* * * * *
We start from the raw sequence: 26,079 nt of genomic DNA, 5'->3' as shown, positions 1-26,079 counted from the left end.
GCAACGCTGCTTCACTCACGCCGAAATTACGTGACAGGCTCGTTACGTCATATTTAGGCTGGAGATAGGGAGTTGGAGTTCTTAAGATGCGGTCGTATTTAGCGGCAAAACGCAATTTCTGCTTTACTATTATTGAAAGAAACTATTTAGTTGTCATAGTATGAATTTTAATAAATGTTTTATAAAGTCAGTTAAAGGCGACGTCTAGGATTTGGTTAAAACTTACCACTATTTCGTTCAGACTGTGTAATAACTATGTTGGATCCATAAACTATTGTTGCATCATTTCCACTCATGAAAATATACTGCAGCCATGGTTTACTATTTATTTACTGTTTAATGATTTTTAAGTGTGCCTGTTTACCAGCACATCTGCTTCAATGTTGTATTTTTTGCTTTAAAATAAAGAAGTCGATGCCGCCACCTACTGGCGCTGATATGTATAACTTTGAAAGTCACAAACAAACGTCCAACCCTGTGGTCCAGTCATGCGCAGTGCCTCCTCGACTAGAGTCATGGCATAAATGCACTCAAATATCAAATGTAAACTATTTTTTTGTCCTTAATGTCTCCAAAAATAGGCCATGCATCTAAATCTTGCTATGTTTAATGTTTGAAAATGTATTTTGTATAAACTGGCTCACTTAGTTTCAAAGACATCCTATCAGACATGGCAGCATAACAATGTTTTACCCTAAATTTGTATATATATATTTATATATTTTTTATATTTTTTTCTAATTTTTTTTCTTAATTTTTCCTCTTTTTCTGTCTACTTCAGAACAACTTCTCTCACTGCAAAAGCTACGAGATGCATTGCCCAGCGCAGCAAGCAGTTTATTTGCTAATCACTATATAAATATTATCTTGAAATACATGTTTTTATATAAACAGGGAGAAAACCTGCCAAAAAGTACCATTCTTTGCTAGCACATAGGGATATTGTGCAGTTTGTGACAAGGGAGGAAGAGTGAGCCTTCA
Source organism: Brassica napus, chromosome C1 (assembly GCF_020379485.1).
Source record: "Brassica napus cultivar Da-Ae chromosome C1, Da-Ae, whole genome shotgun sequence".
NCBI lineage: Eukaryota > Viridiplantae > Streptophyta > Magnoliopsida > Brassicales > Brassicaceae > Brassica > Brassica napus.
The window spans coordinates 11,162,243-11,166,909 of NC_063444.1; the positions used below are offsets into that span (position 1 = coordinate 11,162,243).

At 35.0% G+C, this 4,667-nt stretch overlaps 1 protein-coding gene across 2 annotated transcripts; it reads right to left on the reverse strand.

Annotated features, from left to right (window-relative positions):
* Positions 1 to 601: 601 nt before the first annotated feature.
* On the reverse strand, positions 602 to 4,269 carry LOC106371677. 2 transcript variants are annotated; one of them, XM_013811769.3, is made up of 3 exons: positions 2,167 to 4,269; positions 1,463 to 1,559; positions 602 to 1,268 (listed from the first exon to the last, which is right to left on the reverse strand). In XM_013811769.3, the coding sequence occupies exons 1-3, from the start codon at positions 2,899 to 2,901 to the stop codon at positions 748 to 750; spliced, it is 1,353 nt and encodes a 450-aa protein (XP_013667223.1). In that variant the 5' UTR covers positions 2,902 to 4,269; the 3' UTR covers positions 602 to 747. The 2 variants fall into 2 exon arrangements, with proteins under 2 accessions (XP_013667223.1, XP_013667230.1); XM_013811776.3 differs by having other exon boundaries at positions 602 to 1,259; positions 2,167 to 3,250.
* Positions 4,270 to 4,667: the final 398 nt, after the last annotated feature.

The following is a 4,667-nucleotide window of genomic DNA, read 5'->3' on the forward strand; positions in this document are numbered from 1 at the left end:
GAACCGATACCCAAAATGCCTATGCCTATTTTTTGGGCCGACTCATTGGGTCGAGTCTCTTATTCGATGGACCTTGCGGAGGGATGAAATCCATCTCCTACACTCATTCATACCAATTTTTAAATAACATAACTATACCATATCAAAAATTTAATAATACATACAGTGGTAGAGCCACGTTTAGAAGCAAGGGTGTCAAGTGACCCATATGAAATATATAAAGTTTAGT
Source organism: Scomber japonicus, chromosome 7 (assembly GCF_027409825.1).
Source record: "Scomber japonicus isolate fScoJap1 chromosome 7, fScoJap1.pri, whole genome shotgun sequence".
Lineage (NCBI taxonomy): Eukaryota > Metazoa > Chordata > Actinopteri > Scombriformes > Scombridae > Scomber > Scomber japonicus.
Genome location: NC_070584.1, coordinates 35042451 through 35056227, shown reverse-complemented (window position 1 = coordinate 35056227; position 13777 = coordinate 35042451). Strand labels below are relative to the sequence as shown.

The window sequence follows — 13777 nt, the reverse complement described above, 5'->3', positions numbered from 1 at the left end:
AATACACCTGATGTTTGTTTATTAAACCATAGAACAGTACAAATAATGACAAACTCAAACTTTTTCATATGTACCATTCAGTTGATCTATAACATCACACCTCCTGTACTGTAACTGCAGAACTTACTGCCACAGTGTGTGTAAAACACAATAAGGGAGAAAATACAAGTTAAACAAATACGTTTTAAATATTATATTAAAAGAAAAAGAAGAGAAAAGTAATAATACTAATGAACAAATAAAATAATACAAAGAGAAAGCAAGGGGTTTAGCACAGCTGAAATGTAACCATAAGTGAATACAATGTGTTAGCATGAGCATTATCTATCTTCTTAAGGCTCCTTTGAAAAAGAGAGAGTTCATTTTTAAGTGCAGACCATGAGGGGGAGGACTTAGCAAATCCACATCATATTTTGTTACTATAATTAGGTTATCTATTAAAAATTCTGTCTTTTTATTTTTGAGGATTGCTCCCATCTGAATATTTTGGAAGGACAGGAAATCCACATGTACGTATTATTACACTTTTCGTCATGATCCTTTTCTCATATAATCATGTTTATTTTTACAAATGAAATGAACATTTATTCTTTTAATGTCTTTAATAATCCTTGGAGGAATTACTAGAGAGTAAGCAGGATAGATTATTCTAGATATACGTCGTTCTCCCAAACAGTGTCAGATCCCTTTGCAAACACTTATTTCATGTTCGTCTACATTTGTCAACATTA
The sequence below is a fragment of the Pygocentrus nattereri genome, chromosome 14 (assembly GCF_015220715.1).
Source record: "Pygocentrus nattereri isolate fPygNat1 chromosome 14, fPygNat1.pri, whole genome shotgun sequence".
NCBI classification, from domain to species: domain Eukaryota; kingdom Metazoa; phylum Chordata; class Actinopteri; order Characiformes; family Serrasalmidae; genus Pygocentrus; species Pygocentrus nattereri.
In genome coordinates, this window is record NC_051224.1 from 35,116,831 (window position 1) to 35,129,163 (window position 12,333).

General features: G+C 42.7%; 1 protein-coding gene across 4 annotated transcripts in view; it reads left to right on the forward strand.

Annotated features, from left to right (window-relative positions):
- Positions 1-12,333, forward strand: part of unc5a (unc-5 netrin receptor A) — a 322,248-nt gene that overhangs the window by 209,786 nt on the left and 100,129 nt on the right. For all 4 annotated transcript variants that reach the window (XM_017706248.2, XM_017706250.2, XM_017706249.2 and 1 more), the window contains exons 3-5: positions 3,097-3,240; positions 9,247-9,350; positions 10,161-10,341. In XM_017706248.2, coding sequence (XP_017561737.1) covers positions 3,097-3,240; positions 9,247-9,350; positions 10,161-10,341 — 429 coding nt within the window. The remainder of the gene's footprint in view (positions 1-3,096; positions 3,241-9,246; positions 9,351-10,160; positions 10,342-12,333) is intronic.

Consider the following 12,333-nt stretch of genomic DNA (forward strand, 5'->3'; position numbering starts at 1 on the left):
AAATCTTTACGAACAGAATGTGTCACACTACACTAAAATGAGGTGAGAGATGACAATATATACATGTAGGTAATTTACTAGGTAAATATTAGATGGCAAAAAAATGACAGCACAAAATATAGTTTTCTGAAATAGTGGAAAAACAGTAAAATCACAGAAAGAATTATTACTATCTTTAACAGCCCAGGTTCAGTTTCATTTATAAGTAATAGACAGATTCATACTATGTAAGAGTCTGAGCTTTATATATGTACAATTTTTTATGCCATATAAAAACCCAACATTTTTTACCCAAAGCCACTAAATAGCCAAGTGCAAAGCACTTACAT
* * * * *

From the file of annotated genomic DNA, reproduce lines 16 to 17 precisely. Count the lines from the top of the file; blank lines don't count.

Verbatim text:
Lineage (NCBI taxonomy): Eukaryota > Metazoa > Chordata > Actinopteri > Scombriformes > Scombridae > Scomber > Scomber japonicus.
Genome location: NC_070584.1, coordinates 35042451 through 35056227, shown reverse-complemented (window position 1 = coordinate 35056227; position 13777 = coordinate 35042451). Strand labels below are relative to the sequence as shown.